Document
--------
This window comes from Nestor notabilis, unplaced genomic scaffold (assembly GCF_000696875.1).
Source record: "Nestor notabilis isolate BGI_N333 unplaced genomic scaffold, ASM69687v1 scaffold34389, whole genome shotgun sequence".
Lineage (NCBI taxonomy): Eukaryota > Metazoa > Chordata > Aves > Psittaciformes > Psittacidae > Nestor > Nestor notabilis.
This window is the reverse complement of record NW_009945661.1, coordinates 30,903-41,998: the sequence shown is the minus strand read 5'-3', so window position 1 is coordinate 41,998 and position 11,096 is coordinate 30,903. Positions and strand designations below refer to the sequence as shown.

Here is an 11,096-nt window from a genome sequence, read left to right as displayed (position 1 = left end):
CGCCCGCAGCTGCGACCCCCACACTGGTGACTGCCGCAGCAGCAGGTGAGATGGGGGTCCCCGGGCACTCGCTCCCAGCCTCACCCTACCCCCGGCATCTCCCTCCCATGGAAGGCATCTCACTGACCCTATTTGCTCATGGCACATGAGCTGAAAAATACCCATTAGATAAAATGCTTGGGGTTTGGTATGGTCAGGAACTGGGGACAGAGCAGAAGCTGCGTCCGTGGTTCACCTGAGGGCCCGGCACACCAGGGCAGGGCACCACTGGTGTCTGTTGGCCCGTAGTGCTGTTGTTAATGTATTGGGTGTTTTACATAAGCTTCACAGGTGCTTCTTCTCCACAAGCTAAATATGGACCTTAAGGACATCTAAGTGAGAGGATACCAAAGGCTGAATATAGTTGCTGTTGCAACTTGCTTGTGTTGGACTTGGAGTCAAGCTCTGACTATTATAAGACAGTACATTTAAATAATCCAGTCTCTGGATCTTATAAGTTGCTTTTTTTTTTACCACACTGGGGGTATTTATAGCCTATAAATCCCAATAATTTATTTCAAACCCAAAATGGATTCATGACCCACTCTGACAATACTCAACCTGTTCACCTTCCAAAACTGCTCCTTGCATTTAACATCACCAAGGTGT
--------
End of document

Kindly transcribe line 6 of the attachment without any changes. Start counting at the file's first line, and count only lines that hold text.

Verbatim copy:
CGCCCGCAGCTGCGACCCCCACACTGGTGACTGCCGCAGCAGCAGGTGAGATGGGGGTCCCCGGGCACTCGCTCCCAGCCTCACCCTACCCCCGGCATCTCCCTCCCATGGAAGGCATCTCACTGACCCTATTTGCTCATGGCACATGAGCTGAAAAATACCCATTAGATAAAATGCTTGGGGTTTGGTATGGTCAGGAACTGGGGACAGAGCAGAAGCTGCGTCCGTGGTTCACCTGAGGGCCCGGCACACCAGGGCAGGGCACCACTGGTGTCTGTTGGCCCGTAGTGCTGTTGTTAATGTATTGGGTGTTTTACATAAGCTTCACAGGTGCTTCTTCTCCACAAGCTAAATATGGACCTTAAGGACATCTAAGTGAGAGGATACCAAAGGCTGAATATAGTTGCTGTTGCAACTTGCTTGTGTTGGACTTGGAGTCAAGCTCTGACTATTATAAGACAGTACATTTAAATAATCCAGTCTCTGGATCTTATAAGTTGCTTTTTTTTTTACCACACTGGGGGTATTTATAGCCTATAAATCCCAATAATTTATTTCAAACCCAAAATGGATTCATGACCCACTCTGACAATACTCAACCTGTTCACCTTCCAAAACTGCTCCTTGCATTTAACATCACCAAGGTGT